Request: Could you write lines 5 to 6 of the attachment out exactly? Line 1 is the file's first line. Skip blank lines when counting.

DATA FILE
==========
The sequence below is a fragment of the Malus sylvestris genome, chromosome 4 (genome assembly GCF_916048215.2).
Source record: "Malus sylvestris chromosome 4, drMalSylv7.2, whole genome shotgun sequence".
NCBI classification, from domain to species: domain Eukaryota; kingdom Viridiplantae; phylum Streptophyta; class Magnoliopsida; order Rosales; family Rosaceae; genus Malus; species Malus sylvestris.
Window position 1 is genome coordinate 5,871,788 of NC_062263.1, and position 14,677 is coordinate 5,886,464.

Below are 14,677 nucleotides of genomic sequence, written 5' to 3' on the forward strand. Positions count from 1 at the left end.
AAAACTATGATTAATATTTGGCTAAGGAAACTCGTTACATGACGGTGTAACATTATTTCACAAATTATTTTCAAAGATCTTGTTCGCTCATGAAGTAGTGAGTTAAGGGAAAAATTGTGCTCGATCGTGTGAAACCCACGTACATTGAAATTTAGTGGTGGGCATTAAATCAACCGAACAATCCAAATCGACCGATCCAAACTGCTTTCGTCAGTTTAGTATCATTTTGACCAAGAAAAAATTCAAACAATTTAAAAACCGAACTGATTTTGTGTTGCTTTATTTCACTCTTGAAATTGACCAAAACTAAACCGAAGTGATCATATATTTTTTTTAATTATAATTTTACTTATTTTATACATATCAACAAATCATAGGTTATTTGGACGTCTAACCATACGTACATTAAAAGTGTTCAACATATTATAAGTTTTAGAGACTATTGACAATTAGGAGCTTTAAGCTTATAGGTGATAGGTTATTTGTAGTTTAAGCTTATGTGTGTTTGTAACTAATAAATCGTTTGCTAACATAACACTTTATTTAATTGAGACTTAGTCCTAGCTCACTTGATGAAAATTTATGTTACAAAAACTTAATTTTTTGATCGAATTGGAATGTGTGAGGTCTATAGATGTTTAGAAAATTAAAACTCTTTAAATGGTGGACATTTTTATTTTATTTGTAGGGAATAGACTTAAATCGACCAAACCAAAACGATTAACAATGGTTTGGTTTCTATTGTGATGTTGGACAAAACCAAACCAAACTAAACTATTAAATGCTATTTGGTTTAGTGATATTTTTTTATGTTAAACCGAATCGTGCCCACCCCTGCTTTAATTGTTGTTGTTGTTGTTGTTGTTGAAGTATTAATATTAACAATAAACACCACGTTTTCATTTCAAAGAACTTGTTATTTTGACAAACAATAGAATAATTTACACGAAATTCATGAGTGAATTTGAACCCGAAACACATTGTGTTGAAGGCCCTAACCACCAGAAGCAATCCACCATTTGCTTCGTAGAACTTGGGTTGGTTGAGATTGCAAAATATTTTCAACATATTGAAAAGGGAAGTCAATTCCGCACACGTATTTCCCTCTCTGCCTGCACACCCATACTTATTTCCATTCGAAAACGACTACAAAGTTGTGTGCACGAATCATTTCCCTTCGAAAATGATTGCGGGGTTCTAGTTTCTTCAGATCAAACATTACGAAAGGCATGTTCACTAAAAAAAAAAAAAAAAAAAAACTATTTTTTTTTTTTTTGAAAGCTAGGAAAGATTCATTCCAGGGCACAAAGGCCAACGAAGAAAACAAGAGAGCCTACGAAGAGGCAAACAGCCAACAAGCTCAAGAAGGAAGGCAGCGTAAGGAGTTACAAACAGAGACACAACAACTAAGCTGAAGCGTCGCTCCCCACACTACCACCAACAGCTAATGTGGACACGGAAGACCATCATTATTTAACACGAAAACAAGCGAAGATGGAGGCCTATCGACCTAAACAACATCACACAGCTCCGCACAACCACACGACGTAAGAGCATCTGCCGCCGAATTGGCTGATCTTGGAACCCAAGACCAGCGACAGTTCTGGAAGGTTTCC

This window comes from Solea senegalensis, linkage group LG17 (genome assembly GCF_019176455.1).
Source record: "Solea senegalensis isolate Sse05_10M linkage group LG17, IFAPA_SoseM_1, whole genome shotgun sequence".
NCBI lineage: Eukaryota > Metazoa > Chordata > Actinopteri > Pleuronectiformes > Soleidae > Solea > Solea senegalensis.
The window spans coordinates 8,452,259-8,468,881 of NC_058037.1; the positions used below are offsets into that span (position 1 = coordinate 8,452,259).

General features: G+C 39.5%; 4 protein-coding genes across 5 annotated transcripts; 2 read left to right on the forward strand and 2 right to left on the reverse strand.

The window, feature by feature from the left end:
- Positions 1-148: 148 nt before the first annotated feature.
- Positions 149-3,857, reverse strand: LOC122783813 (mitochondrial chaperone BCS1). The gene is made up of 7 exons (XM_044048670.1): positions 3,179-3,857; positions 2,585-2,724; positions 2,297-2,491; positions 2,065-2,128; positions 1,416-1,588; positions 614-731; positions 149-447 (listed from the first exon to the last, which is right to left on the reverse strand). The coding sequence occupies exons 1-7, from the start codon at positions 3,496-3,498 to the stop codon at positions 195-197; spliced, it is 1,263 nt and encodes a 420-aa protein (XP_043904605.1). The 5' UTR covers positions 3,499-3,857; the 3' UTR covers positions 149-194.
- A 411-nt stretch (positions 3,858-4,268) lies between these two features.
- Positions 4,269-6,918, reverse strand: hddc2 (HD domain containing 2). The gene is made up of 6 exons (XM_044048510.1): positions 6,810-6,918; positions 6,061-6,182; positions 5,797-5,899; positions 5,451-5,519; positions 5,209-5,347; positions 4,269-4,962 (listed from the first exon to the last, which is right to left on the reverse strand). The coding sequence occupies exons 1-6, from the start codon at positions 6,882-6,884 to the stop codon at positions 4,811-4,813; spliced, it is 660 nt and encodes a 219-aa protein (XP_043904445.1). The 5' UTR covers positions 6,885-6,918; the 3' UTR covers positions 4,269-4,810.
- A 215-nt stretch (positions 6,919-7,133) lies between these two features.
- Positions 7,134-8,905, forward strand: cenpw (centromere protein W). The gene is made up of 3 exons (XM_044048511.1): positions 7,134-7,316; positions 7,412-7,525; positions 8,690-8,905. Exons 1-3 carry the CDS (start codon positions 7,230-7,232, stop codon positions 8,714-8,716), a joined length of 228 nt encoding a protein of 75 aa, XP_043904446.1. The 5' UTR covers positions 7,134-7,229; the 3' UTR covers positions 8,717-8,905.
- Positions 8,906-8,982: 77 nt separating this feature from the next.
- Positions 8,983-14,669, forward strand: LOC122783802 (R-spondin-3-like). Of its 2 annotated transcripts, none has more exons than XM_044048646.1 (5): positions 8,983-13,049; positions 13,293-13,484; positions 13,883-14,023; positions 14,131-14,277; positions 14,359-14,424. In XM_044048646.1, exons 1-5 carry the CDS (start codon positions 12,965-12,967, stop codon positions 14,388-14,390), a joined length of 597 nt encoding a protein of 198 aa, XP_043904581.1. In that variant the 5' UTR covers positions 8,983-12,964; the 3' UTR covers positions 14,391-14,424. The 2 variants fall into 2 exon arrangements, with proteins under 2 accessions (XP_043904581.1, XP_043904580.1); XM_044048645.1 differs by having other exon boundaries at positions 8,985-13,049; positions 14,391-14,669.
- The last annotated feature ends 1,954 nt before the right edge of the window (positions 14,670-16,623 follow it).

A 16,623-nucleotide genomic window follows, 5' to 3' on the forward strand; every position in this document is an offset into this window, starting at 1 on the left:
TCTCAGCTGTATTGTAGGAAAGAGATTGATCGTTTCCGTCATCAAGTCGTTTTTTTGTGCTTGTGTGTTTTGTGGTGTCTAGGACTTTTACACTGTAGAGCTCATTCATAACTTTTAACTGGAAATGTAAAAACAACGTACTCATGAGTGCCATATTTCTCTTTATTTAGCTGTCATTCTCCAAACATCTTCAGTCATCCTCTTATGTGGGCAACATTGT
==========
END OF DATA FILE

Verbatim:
Below are 14,677 nucleotides of genomic sequence, written 5' to 3' on the forward strand. Positions count from 1 at the left end.
AAAACTATGATTAATATTTGGCTAAGGAAACTCGTTACATGACGGTGTAACATTATTTCACAAATTATTTTCAAAGATCTTGTTCGCTCATGAAGTAGTGAGTTAAGGGAAAAATTGTGCTCGATCGTGTGAAACCCACGTACATTGAAATTTAGTGGTGGGCATTAAATCAACCGAACAATCCAAATCGACCGATCCAAACTGCTTTCGTCAGTTTAGTATCATTTTGACCAAGAAAAAATTCAAACAATTTAAAAACCGAACTGATTTTGTGTTGCTTTATTTCACTCTTGAAATTGACCAAAACTAAACCGAAGTGATCATATATTTTTTTTAATTATAATTTTACTTATTTTATACATATCAACAAATCATAGGTTATTTGGACGTCTAACCATACGTACATTAAAAGTGTTCAACATATTATAAGTTTTAGAGACTATTGACAATTAGGAGCTTTAAGCTTATAGGTGATAGGTTATTTGTAGTTTAAGCTTATGTGTGTTTGTAACTAATAAATCGTTTGCTAACATAACACTTTATTTAATTGAGACTTAGTCCTAGCTCACTTGATGAAAATTTATGTTACAAAAACTTAATTTTTTGATCGAATTGGAATGTGTGAGGTCTATAGATGTTTAGAAAATTAAAACTCTTTAAATGGTGGACATTTTTATTTTATTTGTAGGGAATAGACTTAAATCGACCAAACCAAAACGATTAACAATGGTTTGGTTTCTATTGTGATGTTGGACAAAACCAAACCAAACTAAACTATTAAATGCTATTTGGTTTAGTGATATTTTTTTATGTTAAACCGAATCGTGCCCACCCCTGCTTTAATTGTTGTTGTTGTTGTTGTTGTTGAAGTATTAATATTAACAATAAACACCACGTTTTCATTTCAAAGAACTTGTTATTTTGACAAACAATAGAATAATTTACACGAAATTCATGAGTGAATTTGAACCCGAAACACATTGTGTTGAAGGCCCTAACCACCAGAAGCAATCCACCATTTGCTTCGTAGAACTTGGGTTGGTTGAGATTGCAAAATATTTTCAACATATTGAAAAGGGAAGTCAATTCCGCACACGTATTTCCCTCTCTGCCTGCACACCCATACTTATTTCCATTCGAAAACGACTACAAAGTTGTGTGCACGAATCATTTCCCTTCGAAAATGATTGCGGGGTTCTAGTTTCTTCAGATCAAACATTACGAAAGGCATGTTCACTAAAAAAAAAAAAAAAAAAAAACTATTTTTTTTTTTTTTGAAAGCTAGGAAAGATTCATTCCAGGGCACAAAGGCCAACGAAGAAAACAAGAGAGCCTACGAAGAGGCAAACAGCCAACAAGCTCAAGAAGGAAGGCAGCGTAAGGAGTTACAAACAGAGACACAACAACTAAGCTGAAGCGTCGCTCCCCACACTACCACCAACAGCTAATGTGGACACGGAAGACCATCATTATTTAACACGAAAACAAGCGAAGATGGAGGCCTATCGACCTAAACAACATCACACAGCTCCGCACAACCACACGACGTAAGAGCATCTGCCGCCGAATTGGCTGATCTTGGAACCCAAGACCAGCGACAGTTCTGGAAGGTTTCC